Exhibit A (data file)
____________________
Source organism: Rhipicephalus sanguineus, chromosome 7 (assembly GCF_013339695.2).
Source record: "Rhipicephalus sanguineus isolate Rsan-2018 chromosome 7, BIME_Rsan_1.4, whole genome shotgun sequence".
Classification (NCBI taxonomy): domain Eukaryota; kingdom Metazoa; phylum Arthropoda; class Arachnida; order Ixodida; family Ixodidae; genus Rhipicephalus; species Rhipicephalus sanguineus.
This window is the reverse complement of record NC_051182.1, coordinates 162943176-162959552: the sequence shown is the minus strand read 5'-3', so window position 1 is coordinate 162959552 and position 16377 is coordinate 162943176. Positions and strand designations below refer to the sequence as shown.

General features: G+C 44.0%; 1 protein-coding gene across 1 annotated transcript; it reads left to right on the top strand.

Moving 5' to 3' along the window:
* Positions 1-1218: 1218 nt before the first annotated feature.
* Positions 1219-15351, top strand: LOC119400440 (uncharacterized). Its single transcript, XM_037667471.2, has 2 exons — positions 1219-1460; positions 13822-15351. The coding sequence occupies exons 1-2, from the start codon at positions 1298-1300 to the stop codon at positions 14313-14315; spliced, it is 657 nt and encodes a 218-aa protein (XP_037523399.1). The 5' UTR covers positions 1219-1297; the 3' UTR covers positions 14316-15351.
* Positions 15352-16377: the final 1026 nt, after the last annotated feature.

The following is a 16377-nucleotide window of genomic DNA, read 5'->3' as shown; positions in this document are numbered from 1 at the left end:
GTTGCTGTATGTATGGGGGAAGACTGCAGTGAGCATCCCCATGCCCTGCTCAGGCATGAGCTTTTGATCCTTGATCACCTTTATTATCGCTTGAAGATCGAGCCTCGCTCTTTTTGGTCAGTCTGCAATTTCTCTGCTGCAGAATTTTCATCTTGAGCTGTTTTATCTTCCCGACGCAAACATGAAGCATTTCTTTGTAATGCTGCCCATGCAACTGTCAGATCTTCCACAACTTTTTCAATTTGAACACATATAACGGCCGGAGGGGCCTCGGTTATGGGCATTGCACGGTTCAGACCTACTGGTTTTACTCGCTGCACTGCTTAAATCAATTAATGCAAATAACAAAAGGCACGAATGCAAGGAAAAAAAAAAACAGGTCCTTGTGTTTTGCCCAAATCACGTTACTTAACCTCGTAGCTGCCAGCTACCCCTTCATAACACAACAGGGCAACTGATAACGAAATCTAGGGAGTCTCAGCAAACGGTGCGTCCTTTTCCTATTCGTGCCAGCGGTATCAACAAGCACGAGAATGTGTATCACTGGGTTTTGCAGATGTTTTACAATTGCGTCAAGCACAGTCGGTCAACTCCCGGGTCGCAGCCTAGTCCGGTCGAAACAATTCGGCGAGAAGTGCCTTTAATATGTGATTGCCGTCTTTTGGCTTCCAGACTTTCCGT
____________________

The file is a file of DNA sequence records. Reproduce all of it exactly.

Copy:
Source organism: Rhipicephalus sanguineus, chromosome 7 (assembly GCF_013339695.2).
Source record: "Rhipicephalus sanguineus isolate Rsan-2018 chromosome 7, BIME_Rsan_1.4, whole genome shotgun sequence".
Classification (NCBI taxonomy): domain Eukaryota; kingdom Metazoa; phylum Arthropoda; class Arachnida; order Ixodida; family Ixodidae; genus Rhipicephalus; species Rhipicephalus sanguineus.
This window is the reverse complement of record NC_051182.1, coordinates 162943176-162959552: the sequence shown is the minus strand read 5'-3', so window position 1 is coordinate 162959552 and position 16377 is coordinate 162943176. Positions and strand designations below refer to the sequence as shown.

General features: G+C 44.0%; 1 protein-coding gene across 1 annotated transcript; it reads left to right on the top strand.

Moving 5' to 3' along the window:
* Positions 1-1218: 1218 nt before the first annotated feature.
* Positions 1219-15351, top strand: LOC119400440 (uncharacterized). Its single transcript, XM_037667471.2, has 2 exons — positions 1219-1460; positions 13822-15351. The coding sequence occupies exons 1-2, from the start codon at positions 1298-1300 to the stop codon at positions 14313-14315; spliced, it is 657 nt and encodes a 218-aa protein (XP_037523399.1). The 5' UTR covers positions 1219-1297; the 3' UTR covers positions 14316-15351.
* Positions 15352-16377: the final 1026 nt, after the last annotated feature.

The following is a 16377-nucleotide window of genomic DNA, read 5'->3' as shown; positions in this document are numbered from 1 at the left end:
GTTGCTGTATGTATGGGGGAAGACTGCAGTGAGCATCCCCATGCCCTGCTCAGGCATGAGCTTTTGATCCTTGATCACCTTTATTATCGCTTGAAGATCGAGCCTCGCTCTTTTTGGTCAGTCTGCAATTTCTCTGCTGCAGAATTTTCATCTTGAGCTGTTTTATCTTCCCGACGCAAACATGAAGCATTTCTTTGTAATGCTGCCCATGCAACTGTCAGATCTTCCACAACTTTTTCAATTTGAACACATATAACGGCCGGAGGGGCCTCGGTTATGGGCATTGCACGGTTCAGACCTACTGGTTTTACTCGCTGCACTGCTTAAATCAATTAATGCAAATAACAAAAGGCACGAATGCAAGGAAAAAAAAAAACAGGTCCTTGTGTTTTGCCCAAATCACGTTACTTAACCTCGTAGCTGCCAGCTACCCCTTCATAACACAACAGGGCAACTGATAACGAAATCTAGGGAGTCTCAGCAAACGGTGCGTCCTTTTCCTATTCGTGCCAGCGGTATCAACAAGCACGAGAATGTGTATCACTGGGTTTTGCAGATGTTTTACAATTGCGTCAAGCACAGTCGGTCAACTCCCGGGTCGCAGCCTAGTCCGGTCGAAACAATTCGGCGAGAAGTGCCTTTAATATGTGATTGCCGTCTTTTGGCTTCCAGACTTTCCGT